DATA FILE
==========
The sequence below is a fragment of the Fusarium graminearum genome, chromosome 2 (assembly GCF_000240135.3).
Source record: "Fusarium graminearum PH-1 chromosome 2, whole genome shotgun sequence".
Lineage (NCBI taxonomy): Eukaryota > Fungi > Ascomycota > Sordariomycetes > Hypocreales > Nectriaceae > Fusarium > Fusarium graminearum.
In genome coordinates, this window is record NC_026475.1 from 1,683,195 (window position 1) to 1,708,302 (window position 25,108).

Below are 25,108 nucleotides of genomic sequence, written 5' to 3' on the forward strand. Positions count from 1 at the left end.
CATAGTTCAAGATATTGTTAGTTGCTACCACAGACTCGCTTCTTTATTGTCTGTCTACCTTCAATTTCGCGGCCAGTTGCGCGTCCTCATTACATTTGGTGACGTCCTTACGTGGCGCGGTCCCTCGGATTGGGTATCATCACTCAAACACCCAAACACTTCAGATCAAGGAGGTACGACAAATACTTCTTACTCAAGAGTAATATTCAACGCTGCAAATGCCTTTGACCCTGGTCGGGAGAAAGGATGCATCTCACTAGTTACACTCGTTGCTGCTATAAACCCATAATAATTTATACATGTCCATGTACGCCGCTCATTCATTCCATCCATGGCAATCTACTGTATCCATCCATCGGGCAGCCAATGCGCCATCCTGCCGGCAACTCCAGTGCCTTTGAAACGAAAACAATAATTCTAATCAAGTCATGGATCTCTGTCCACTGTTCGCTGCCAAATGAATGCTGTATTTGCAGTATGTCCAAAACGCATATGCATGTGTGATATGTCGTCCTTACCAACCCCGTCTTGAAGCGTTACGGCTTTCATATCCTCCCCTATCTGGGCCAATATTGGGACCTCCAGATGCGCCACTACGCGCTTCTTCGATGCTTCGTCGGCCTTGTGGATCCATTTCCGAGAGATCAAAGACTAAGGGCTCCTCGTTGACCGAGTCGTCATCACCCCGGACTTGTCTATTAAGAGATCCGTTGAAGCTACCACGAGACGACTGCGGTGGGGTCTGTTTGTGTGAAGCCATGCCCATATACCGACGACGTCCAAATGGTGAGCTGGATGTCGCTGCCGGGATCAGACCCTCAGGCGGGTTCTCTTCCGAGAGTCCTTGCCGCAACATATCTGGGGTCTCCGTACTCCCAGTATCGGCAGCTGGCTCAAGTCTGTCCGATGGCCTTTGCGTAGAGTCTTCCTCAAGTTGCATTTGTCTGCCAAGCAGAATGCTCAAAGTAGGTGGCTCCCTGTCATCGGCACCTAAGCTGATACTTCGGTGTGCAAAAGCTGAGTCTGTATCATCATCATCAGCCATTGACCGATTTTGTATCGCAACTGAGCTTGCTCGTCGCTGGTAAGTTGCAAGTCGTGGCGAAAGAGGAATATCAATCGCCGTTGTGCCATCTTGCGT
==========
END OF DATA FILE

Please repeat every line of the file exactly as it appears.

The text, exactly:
The sequence below is a fragment of the Fusarium graminearum genome, chromosome 2 (assembly GCF_000240135.3).
Source record: "Fusarium graminearum PH-1 chromosome 2, whole genome shotgun sequence".
Lineage (NCBI taxonomy): Eukaryota > Fungi > Ascomycota > Sordariomycetes > Hypocreales > Nectriaceae > Fusarium > Fusarium graminearum.
In genome coordinates, this window is record NC_026475.1 from 1,683,195 (window position 1) to 1,708,302 (window position 25,108).

Below are 25,108 nucleotides of genomic sequence, written 5' to 3' on the forward strand. Positions count from 1 at the left end.
CATAGTTCAAGATATTGTTAGTTGCTACCACAGACTCGCTTCTTTATTGTCTGTCTACCTTCAATTTCGCGGCCAGTTGCGCGTCCTCATTACATTTGGTGACGTCCTTACGTGGCGCGGTCCCTCGGATTGGGTATCATCACTCAAACACCCAAACACTTCAGATCAAGGAGGTACGACAAATACTTCTTACTCAAGAGTAATATTCAACGCTGCAAATGCCTTTGACCCTGGTCGGGAGAAAGGATGCATCTCACTAGTTACACTCGTTGCTGCTATAAACCCATAATAATTTATACATGTCCATGTACGCCGCTCATTCATTCCATCCATGGCAATCTACTGTATCCATCCATCGGGCAGCCAATGCGCCATCCTGCCGGCAACTCCAGTGCCTTTGAAACGAAAACAATAATTCTAATCAAGTCATGGATCTCTGTCCACTGTTCGCTGCCAAATGAATGCTGTATTTGCAGTATGTCCAAAACGCATATGCATGTGTGATATGTCGTCCTTACCAACCCCGTCTTGAAGCGTTACGGCTTTCATATCCTCCCCTATCTGGGCCAATATTGGGACCTCCAGATGCGCCACTACGCGCTTCTTCGATGCTTCGTCGGCCTTGTGGATCCATTTCCGAGAGATCAAAGACTAAGGGCTCCTCGTTGACCGAGTCGTCATCACCCCGGACTTGTCTATTAAGAGATCCGTTGAAGCTACCACGAGACGACTGCGGTGGGGTCTGTTTGTGTGAAGCCATGCCCATATACCGACGACGTCCAAATGGTGAGCTGGATGTCGCTGCCGGGATCAGACCCTCAGGCGGGTTCTCTTCCGAGAGTCCTTGCCGCAACATATCTGGGGTCTCCGTACTCCCAGTATCGGCAGCTGGCTCAAGTCTGTCCGATGGCCTTTGCGTAGAGTCTTCCTCAAGTTGCATTTGTCTGCCAAGCAGAATGCTCAAAGTAGGTGGCTCCCTGTCATCGGCACCTAAGCTGATACTTCGGTGTGCAAAAGCTGAGTCTGTATCATCATCATCAGCCATTGACCGATTTTGTATCGCAACTGAGCTTGCTCGTCGCTGGTAAGTTGCAAGTCGTGGCGAAAGAGGAATATCAATCGCCGTTGTGCCATCTTGCGT